Savvy health plan administrators know that member wellness programs can make a health plan more attractive by adding value for their members and employer groups while also reducing costs.
Wellness programs encourage healthy habits among members, which, in turn, can drive down healthcare spending—an especially enticing prospect to self-insured and experience-rated groups. Additionally, wellness programs have been shown to reduce absenteeism and presenteeism, boost productivity and creativity, and contribute to a desirable workplace culture.
A good wellness program helps health plans become more valuable to their clients and that value creates lasting relationships. When employers feel they’re getting a strong return on their investment in health benefits, they tend to stay with the same insurance carrier year after year.
But all wellness platforms are not the same. What should a health plan look for when comparing wellness platform providers?
Here are five key differentiators to keep in mind:
1. Member-Specific Programming
Health plans are in a unique position when it comes to wellness programming. Biometric health screening and health risk assessment data coupled with claims data allows health plans to segment their members—and provide member-specific programming from directly within the wellness program. This also allows health plans to inform members about benefits, resources, and services offered. For example, members at risk for diabetes can receive diabetes prevention programming, while those already receiving diabetes treatment can receive slightly different programming. This allows health plans to address specific health issues. To maximize the value your wellness program provides, make sure your wellness platform can segment member programming by member attributes.
2. Coaching/Technology Integration
Most health plans offer wellness coaching programs (lifestyle and care management) that are independent of the wellness platform. It’s not surprising. Traditionally, wellness coaches can provide their coaching services to members over the phone—no technology needed. However, when coaches have access to wellness tracking technology within a wellness platform, you have a “1 + 1 = 3” scenario. This allows them to assist with decision making, provide accountability, and track the day-to-day progress of the members towards their goals without the need for a coaching interaction each day. Members can receive automated reminders each day and feel successful as they track progress towards their goals. Coaches can check the progress periodically and cheer members on without a full coaching call—providing human accountability.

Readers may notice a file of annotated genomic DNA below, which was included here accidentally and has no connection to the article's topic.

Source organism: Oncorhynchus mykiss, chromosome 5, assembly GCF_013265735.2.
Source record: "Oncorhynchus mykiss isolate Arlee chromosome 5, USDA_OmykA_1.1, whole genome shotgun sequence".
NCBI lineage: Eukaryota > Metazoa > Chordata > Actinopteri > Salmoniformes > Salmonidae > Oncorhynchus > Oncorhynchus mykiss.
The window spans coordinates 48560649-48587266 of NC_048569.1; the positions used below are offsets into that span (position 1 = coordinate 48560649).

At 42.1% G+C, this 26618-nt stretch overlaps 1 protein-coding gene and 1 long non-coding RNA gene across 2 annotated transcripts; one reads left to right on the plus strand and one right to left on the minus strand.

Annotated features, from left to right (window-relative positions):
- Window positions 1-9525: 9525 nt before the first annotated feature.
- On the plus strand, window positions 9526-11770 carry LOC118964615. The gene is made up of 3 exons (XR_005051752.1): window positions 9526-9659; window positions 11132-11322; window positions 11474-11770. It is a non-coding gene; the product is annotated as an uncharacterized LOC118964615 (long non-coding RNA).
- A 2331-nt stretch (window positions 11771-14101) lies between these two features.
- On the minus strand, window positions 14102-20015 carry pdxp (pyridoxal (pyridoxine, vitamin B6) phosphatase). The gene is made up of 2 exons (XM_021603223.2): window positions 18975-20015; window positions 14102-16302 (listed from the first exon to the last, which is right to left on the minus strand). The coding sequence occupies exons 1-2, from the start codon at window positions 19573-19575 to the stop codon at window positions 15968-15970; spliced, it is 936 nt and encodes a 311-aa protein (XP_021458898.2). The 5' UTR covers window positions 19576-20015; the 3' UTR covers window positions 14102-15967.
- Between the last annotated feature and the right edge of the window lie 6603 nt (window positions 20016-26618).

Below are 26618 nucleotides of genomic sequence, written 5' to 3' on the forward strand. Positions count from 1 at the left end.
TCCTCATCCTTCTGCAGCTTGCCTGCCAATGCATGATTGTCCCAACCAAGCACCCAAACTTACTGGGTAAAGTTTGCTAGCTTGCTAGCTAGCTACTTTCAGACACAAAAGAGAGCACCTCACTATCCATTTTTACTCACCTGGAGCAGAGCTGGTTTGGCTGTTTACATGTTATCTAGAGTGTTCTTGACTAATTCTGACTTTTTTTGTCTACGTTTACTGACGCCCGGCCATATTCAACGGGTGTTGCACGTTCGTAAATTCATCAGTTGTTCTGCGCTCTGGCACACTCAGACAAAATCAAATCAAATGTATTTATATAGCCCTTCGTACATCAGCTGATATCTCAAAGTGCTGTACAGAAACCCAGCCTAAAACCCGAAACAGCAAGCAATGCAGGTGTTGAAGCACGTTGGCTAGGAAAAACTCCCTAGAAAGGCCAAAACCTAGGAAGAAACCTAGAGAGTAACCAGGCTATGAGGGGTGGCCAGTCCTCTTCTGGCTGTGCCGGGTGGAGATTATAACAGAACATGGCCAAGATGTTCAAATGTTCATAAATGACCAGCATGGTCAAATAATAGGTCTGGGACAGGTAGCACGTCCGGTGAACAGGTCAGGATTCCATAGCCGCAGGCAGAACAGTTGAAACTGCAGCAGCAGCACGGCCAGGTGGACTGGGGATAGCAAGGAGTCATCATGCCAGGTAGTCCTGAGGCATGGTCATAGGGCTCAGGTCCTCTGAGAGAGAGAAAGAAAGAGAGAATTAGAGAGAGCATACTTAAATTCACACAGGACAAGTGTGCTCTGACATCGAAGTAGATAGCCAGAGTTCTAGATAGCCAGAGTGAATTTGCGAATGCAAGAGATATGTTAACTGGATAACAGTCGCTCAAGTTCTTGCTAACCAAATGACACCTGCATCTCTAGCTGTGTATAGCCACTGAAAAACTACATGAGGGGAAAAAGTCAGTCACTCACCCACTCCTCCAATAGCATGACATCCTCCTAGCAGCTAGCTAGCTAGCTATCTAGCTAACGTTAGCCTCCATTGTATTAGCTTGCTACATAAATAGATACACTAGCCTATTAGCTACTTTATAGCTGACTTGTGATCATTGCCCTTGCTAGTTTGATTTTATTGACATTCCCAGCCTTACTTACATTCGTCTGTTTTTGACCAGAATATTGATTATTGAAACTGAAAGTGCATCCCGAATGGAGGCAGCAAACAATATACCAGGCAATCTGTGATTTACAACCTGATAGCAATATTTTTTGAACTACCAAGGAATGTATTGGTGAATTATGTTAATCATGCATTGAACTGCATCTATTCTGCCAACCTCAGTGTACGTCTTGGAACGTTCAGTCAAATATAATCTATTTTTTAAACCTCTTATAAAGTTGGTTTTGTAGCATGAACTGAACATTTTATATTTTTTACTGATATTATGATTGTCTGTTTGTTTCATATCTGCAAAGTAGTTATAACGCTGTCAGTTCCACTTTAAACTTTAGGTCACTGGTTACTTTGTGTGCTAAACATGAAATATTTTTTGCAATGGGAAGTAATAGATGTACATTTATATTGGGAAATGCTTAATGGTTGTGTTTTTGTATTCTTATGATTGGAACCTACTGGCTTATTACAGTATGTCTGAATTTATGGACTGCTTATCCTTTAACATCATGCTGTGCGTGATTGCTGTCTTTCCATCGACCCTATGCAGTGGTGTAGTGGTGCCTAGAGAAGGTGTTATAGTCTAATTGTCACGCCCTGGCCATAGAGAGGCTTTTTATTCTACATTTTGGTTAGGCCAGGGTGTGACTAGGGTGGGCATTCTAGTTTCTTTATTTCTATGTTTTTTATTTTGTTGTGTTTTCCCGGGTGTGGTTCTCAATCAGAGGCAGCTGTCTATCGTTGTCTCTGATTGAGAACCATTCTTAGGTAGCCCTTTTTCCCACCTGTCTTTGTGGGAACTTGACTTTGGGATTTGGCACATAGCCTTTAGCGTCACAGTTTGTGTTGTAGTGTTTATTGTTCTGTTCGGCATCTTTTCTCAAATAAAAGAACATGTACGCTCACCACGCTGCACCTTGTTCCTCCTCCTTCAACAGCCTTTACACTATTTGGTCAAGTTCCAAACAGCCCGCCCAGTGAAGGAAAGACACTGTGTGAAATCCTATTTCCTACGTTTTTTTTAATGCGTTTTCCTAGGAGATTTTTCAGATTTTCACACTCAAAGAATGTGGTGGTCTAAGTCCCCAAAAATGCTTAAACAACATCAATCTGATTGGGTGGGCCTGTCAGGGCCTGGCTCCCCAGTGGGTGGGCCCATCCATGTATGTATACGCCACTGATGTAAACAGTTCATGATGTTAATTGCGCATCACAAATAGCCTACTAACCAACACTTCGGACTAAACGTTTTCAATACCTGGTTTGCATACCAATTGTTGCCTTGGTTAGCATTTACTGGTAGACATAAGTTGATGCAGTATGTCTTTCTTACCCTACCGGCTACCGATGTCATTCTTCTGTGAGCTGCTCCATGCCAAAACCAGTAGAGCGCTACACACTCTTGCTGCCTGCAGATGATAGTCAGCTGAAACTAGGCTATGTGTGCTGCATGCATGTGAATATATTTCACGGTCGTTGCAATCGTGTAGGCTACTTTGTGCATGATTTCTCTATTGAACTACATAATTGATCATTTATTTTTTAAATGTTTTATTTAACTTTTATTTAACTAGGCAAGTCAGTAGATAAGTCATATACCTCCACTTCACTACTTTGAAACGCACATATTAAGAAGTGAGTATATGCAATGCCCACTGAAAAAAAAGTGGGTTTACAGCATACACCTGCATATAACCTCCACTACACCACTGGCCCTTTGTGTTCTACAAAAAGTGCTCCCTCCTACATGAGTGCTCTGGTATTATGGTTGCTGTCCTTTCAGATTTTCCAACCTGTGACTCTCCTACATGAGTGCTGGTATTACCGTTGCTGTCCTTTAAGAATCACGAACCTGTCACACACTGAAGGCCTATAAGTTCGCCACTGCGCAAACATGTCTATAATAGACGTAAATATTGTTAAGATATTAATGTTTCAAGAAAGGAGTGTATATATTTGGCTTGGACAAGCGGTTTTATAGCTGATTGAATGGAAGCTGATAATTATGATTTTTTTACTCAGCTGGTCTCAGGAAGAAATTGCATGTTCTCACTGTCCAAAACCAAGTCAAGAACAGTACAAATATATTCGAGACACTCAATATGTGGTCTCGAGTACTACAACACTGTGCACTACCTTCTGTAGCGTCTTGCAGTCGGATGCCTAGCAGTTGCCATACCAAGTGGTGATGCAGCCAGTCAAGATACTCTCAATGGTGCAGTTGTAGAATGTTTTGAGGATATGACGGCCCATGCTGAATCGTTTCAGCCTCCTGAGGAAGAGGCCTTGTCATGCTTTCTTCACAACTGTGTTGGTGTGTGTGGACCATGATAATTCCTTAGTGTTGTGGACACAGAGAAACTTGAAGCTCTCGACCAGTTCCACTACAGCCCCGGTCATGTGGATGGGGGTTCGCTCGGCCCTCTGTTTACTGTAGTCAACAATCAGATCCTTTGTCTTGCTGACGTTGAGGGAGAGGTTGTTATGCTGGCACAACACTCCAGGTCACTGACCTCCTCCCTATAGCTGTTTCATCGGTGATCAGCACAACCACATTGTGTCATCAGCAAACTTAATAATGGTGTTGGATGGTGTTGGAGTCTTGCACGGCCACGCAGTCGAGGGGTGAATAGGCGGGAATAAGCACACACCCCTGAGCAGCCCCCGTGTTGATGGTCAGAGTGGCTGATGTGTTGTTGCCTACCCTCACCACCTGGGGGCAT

3. Customization by Employer Group
Health plans need options when it comes to the configurability of a wellness program. A one-size-fits-all, turnkey solution may work best for small employer groups, whereas a highly customizable solution is best for their larger employer groups. Smaller groups will be satisfied with a standard solution. However, if larger groups can’t customize a wellness program to their needs, they’ll likely go elsewhere.
Not only should a wellness platform be customizable, but health plan providers should offer the ability for their employer groups to do the configuring themselves. Employers often don’t have the flexibility in their timing or budgets to wait for a wellness platform vendor to do all the customizations for them.
4. Multi-Client Management
On the other hand, health plans manage hundreds of wellness programs for their employer groups at the same time and many of the groups have the same basic program parameters. Health plan administrators should be able to easily and seamlessly set up the same or similar programs across multiple clients at a time.
A key component of successful client management is communication. Health plans need the ability to send different types of messages to all groups, a single group, or a subset of groups. This feature is often overlooked by health plans when selecting a wellness platform vendor and can end up being a major pain point if they have to administer hundreds of employer groups—whether they are all similar or all unique. Flexible communication tools can end up saving hours of valuable time.
5. Data Integration Hub
For health plans, a wellness platform is more than a place for members to go for wellness activities. It’s a data integration hub. Health plans may want to give credit to members for a “well” visit or a preventative screening. This data needs to be fed into the portal and automatically give members credit for this activity. It needs to give members credit for activities like getting their steps in on fitness tracking devices, attending gyms, or connecting with a coach. These are only a few examples of how external data can be pulled into a wellness platform to provide members with an integrated experience.
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